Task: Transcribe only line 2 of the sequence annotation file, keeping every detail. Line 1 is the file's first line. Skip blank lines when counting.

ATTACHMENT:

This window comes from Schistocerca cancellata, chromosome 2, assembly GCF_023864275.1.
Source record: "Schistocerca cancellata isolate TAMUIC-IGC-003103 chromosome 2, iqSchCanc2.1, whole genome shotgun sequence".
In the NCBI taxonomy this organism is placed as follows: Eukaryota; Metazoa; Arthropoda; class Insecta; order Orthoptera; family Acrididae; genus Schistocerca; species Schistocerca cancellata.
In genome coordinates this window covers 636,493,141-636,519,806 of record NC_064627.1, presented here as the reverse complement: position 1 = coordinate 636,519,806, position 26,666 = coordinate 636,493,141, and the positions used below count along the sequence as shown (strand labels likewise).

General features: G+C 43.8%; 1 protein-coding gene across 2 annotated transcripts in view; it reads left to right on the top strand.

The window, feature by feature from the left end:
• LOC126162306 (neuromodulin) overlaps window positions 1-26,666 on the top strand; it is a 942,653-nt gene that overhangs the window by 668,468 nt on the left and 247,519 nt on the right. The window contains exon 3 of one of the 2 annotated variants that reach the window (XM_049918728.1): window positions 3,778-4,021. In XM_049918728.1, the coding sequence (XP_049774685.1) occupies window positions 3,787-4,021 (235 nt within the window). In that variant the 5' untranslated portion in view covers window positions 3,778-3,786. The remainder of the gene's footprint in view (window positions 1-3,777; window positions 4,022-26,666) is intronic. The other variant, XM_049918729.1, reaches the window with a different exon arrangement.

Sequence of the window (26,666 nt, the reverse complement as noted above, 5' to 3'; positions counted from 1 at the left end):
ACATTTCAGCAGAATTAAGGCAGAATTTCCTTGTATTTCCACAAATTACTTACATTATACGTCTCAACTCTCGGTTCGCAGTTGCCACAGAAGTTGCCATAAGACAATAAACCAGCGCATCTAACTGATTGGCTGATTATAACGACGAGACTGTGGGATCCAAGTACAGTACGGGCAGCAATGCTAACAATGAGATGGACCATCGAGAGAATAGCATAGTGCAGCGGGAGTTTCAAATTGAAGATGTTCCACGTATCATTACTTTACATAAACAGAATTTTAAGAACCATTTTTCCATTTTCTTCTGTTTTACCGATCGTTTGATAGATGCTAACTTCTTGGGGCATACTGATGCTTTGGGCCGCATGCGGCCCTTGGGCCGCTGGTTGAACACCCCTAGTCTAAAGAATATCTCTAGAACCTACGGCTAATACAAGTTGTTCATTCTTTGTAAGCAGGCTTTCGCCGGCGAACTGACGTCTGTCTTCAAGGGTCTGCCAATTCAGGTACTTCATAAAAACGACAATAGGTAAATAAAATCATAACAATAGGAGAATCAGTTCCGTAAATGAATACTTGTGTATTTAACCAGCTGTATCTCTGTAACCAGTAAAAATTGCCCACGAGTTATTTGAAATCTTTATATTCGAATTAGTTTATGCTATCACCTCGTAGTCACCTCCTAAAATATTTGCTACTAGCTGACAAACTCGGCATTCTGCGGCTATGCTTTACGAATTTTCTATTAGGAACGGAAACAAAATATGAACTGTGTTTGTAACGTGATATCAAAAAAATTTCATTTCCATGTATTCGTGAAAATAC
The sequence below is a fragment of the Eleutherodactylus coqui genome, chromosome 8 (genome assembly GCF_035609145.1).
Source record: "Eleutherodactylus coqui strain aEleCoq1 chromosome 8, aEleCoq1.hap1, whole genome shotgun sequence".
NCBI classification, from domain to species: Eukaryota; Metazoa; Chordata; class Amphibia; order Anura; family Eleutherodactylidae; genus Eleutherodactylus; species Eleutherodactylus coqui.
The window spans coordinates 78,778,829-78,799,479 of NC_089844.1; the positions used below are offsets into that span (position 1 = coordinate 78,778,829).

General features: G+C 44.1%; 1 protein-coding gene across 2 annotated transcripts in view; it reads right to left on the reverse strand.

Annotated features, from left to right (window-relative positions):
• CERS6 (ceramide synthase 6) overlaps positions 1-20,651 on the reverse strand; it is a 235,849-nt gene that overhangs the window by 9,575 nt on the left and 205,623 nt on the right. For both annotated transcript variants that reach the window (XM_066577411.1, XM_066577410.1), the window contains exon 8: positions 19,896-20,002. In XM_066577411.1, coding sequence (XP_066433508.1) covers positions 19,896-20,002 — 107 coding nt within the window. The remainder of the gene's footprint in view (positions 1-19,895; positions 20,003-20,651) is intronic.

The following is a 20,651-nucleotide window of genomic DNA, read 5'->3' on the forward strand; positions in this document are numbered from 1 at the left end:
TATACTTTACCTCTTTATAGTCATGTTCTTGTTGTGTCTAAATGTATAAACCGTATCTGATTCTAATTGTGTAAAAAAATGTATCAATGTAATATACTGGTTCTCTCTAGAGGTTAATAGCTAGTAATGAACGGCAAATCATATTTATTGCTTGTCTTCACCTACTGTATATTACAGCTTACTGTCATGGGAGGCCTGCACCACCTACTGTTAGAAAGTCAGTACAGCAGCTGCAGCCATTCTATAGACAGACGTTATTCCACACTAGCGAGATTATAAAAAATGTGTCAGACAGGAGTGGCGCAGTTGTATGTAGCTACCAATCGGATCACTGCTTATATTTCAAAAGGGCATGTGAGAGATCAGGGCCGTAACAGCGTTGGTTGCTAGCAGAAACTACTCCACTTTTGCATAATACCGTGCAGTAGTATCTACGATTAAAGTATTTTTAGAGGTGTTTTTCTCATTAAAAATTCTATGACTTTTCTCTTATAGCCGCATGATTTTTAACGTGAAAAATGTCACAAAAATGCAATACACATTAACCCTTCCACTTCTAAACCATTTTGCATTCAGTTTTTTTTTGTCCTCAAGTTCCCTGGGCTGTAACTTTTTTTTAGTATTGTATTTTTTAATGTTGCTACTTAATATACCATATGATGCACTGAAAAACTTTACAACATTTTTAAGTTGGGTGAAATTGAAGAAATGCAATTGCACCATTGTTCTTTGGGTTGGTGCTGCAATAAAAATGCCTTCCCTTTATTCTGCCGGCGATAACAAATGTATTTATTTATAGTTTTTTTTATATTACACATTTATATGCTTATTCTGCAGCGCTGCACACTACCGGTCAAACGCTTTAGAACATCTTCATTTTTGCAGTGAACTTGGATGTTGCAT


Source record: "Schistocerca cancellata isolate TAMUIC-IGC-003103 chromosome 2, iqSchCanc2.1, whole genome shotgun sequence".